LTRO may rescue financial system but cannot save real economy

Many European banks must also roll over substantial amounts of debentures between now and spring. These institutions have stockpiled funds borrowed from the ECB to protect against the eventuality of being unable to roll over their debt.


Italian banks’ heavy use of the LTRO is attributable at least partly to the fact that they have the largest amount of debt that must be refinanced over the next several months.


But the decision of private banks to use funds obtained from the ECB as “back-up” for refinancing their own debt means those funds are doing nothing to help overcome the recession in the real economy.


While the current situation is clearly preferable to one in which the Bank had stood by and done nothing, it appears the LTRO program will do little to spur a recovery in eurozone economies.

LTRO should be viewed in similar light as Fed’s QE1

In that sense, the LTRO can be viewed in a similar light as the Fed’s QE1. The Fed supplied large amounts of liquidity under QE1 in the wake of the Lehman Brothers collapse. The primary purpose of those funds, however, was to prevent financial institutions from failing due to an inability to access market funding.


The banks effectively used funds borrowed from the Fed to meet payment obligations. The money was not used to fund new loans.


Consequently, neither bank lending nor the money supply grew despite all the liquidity injected under QE1, and inflation and growth in the real economy remained lackluster.


The ECB’s LTRO is also designed to prevent a liquidity shortage in the banking system. It would be a mistake to assume that funds lent under the program will have a positive impact on the economy or inflation by boosting lending or the money supply.

Biggest bottleneck: EBA’s tough new capital rules

The next question is, What is preventing the funds supplied by the ECB from flowing into the real economy and improving economic conditions? Although there are a number of answers, the biggest obstacle from a policy perspective is the European Banking Authority’s tough new capital rules.


The EBA has demanded that European banks raise core Tier 1 capital to 9% of risk-weighted assets by June 2012. None of the policies unveiled in response to the crisis has been so counterproductive.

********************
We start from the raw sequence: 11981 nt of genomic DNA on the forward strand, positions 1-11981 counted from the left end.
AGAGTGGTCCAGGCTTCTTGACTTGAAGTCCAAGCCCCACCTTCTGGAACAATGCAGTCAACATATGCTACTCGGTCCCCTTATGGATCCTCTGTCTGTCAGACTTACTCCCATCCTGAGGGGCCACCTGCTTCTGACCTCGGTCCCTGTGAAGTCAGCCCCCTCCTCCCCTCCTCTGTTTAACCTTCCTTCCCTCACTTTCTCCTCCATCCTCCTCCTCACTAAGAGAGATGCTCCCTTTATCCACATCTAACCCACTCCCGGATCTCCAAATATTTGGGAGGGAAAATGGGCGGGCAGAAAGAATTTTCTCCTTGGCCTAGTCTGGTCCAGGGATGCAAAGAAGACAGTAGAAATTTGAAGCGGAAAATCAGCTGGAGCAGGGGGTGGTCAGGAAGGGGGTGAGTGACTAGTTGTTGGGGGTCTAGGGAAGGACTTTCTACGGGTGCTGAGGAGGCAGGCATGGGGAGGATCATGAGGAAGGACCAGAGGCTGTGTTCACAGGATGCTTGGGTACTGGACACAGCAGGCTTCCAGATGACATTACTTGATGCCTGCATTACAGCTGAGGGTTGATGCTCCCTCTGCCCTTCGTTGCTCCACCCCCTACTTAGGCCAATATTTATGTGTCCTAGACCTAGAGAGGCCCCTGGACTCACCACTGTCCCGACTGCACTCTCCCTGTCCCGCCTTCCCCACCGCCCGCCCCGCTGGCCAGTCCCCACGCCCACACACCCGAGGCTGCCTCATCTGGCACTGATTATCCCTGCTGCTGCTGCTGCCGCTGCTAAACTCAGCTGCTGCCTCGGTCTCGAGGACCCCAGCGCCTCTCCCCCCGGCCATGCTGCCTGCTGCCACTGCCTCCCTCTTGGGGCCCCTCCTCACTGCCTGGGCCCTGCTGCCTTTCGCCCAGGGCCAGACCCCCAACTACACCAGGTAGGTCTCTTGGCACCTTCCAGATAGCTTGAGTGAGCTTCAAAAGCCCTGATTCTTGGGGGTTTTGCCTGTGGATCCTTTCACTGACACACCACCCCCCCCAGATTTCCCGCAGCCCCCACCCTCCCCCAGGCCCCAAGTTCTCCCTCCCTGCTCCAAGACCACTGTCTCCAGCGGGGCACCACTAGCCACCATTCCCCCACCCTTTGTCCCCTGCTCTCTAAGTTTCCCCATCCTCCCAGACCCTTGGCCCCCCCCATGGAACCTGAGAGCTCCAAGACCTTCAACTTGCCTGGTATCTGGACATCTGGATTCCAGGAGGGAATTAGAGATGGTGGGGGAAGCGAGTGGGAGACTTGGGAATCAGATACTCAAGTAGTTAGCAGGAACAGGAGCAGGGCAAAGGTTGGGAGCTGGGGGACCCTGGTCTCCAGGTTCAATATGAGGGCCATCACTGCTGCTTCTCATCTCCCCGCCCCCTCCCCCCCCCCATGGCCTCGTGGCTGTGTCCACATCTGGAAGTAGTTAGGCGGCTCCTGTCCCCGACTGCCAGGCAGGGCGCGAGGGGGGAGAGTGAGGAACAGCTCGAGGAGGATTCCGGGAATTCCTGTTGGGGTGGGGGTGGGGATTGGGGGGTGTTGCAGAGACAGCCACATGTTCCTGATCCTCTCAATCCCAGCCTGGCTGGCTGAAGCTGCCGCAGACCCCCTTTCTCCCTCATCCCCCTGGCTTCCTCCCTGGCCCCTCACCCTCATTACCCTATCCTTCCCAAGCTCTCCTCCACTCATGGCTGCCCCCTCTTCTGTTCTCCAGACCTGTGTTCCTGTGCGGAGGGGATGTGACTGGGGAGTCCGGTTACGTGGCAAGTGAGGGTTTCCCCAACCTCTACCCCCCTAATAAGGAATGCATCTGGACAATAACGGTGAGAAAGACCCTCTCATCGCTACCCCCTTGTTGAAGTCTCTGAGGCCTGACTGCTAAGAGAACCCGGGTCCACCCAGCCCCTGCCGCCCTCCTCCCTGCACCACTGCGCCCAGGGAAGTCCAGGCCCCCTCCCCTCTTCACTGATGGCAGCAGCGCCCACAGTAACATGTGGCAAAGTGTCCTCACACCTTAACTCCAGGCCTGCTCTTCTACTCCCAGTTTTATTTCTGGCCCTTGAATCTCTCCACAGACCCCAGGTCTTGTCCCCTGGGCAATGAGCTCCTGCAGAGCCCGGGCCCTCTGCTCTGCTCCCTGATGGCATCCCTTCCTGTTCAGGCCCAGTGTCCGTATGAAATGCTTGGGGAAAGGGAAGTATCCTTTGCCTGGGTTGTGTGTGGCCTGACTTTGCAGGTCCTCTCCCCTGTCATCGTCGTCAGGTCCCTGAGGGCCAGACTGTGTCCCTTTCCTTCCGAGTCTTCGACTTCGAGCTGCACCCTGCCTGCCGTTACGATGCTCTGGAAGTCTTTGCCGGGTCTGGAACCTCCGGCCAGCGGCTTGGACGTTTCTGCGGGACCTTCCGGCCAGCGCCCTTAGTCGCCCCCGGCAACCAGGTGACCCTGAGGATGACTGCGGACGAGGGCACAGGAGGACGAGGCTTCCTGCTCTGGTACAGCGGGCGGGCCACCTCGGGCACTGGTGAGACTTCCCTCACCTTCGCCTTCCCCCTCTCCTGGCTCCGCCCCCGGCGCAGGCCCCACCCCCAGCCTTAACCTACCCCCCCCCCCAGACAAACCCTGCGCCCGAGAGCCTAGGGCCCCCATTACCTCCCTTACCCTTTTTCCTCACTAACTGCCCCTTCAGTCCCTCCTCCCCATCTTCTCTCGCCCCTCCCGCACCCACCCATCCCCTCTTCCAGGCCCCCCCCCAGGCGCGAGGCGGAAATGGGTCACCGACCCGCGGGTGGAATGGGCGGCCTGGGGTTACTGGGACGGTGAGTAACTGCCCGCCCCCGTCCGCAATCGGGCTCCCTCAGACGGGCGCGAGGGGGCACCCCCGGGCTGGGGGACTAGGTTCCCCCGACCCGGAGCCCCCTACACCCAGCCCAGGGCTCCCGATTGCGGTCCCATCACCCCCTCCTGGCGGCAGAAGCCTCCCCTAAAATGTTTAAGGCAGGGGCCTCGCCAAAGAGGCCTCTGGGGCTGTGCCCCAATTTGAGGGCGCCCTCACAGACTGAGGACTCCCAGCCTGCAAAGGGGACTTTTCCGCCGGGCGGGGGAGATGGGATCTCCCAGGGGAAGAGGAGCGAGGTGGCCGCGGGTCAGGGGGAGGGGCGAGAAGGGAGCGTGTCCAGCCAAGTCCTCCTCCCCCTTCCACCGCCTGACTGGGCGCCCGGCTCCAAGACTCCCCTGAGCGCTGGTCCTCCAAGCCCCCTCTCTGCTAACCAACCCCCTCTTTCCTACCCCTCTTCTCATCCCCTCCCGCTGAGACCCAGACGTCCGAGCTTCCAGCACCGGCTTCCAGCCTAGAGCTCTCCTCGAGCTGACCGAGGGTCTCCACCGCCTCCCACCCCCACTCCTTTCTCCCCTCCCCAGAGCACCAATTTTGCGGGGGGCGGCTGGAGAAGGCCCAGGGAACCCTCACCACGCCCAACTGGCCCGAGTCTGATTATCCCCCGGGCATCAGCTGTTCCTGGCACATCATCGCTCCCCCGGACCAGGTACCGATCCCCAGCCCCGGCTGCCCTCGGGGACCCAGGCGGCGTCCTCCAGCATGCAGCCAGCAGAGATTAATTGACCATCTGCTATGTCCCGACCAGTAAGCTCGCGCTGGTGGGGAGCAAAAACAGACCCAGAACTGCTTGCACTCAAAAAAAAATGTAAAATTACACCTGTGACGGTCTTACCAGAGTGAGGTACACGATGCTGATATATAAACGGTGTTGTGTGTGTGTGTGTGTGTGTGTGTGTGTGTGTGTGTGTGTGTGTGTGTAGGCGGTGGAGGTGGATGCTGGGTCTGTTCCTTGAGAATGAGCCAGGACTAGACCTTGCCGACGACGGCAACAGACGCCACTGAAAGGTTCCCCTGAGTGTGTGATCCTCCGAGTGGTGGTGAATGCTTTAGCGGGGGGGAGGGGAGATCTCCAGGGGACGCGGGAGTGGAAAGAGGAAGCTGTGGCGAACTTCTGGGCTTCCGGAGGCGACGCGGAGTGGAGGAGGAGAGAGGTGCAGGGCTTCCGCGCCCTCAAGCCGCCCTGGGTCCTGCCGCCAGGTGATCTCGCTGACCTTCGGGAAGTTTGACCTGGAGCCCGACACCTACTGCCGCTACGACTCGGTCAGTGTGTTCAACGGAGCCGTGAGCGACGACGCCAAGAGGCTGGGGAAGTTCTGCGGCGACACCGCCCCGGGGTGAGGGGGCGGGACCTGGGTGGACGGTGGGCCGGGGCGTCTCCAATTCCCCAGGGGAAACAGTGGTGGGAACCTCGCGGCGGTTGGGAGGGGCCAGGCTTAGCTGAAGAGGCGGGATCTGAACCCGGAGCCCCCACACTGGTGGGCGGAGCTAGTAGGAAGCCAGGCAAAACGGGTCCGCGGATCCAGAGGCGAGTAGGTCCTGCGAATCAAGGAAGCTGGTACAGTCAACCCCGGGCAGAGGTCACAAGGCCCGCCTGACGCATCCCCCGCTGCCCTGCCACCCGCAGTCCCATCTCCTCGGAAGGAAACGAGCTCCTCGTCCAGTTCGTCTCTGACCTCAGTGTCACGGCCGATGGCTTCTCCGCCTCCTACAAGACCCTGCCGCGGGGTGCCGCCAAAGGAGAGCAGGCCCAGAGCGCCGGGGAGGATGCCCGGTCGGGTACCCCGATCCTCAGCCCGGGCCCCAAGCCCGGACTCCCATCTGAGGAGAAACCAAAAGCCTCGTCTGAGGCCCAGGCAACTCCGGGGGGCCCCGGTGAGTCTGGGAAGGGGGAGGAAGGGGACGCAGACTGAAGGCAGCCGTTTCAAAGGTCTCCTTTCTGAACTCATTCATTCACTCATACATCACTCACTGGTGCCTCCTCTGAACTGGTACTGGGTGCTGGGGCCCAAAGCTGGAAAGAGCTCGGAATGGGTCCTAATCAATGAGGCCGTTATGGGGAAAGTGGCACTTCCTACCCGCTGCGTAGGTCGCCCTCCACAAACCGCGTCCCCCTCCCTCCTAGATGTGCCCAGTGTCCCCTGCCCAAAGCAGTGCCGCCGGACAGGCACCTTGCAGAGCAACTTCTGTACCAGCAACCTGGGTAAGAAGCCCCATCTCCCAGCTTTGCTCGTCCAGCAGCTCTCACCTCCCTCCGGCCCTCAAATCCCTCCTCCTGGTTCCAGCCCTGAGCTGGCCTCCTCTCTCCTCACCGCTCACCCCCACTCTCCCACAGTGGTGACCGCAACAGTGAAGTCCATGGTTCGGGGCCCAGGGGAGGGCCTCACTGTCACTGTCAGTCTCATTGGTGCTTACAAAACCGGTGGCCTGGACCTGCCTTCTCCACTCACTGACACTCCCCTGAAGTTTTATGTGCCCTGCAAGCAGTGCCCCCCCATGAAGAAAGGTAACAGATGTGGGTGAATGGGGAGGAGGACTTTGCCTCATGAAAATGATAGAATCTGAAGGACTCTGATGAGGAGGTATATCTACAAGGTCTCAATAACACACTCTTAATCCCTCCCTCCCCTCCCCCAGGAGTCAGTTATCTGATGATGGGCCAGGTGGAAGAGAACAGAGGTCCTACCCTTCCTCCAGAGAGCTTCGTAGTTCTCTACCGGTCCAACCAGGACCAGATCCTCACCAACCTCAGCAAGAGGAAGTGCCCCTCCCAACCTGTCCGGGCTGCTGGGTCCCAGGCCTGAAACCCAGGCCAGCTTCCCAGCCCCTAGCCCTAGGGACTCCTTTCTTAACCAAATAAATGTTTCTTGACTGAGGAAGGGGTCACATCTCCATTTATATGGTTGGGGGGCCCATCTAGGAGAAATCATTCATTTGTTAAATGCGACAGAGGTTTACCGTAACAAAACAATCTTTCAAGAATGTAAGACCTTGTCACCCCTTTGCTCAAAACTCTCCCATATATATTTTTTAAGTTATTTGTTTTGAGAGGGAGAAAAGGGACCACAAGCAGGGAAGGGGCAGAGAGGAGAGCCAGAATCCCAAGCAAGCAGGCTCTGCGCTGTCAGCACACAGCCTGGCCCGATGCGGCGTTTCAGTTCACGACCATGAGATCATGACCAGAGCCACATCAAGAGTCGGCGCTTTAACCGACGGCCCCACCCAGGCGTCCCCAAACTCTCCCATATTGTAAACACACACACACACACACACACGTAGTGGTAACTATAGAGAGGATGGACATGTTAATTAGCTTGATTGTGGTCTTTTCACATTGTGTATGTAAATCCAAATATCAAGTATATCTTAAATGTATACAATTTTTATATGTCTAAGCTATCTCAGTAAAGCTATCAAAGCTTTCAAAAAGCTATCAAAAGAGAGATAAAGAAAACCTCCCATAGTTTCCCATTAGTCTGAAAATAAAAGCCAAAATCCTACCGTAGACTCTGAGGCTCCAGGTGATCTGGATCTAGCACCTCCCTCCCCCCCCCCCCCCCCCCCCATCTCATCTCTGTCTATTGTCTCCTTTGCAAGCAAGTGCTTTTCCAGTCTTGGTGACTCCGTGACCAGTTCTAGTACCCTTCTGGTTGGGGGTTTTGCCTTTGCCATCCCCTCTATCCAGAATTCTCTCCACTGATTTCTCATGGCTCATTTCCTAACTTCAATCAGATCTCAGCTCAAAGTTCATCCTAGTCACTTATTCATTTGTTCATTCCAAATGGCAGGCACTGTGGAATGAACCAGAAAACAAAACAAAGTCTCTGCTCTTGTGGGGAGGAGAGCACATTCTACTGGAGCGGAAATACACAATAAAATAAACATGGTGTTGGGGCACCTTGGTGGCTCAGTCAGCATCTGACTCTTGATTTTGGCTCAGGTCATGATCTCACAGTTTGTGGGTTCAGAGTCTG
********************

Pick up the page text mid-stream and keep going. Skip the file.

A tightening of bank capital requirements would not create major problems in an ordinary world without a financial crisis. If only a handful of banks are in trouble, asking those institutions to raise more capital would not lead to major macro-level problems because other financial institutions would be willing to supply capital to those banks or increase lending in their place. But with a financial crisis already in progress and the sector undergoing a systemic crisis, in which a majority of banks face the same problem, demanding higher capital ratios will trigger a destructive credit crunch, as I have argued previously.


This is because sources of additional capital during a systemic crisis are extremely limited, and for many institutions raising capital, if possible at all, can be very costly. Expensive capital, in turn, will only weaken these banks’ financial strength.


As a practical matter, the only way banks can satisfy the new capital requirements if raising capital is difficult is by reducing the denominator in the capital ratio: total assets. If all banks try to do that at the same time, the result will be a destructive credit crunch.

Adoption of BIS rules sparked severe Japanese credit crunch in 1997

Although Japan’s bubble burst in 1990, it was not until October 1997 that the economy experienced a serious credit contraction.


The decision by the Ministry of Finance’s Banking Bureau to unveil the details of new BIS-based capital rules on 1 October that year—a time when most Japanese banks were struggling under the weight of bad debts—triggered a destructive credit crunch.


Discussions about the new BIS standards had been ongoing for a number of years, but it was the announcement of the specifics on new rules in October 1997, when the bubble’s collapse had left Japanese banks in an extremely weakened state, that prompted a major credit contraction.


At that time, bank branch managers were ordered by their head offices to cut lending by 10% each half-year. The Japanese economy duly entered its worst-ever postwar recession, contracting for five consecutive quarters according to data at the time.


The post-October 1997 situation in Japan bears a striking resemblance to today’s Europe, where much tougher capital requirements for banks struggling in the wake of a burst housing bubble have triggered a credit crunch.

Japan was quick to respond to credit contraction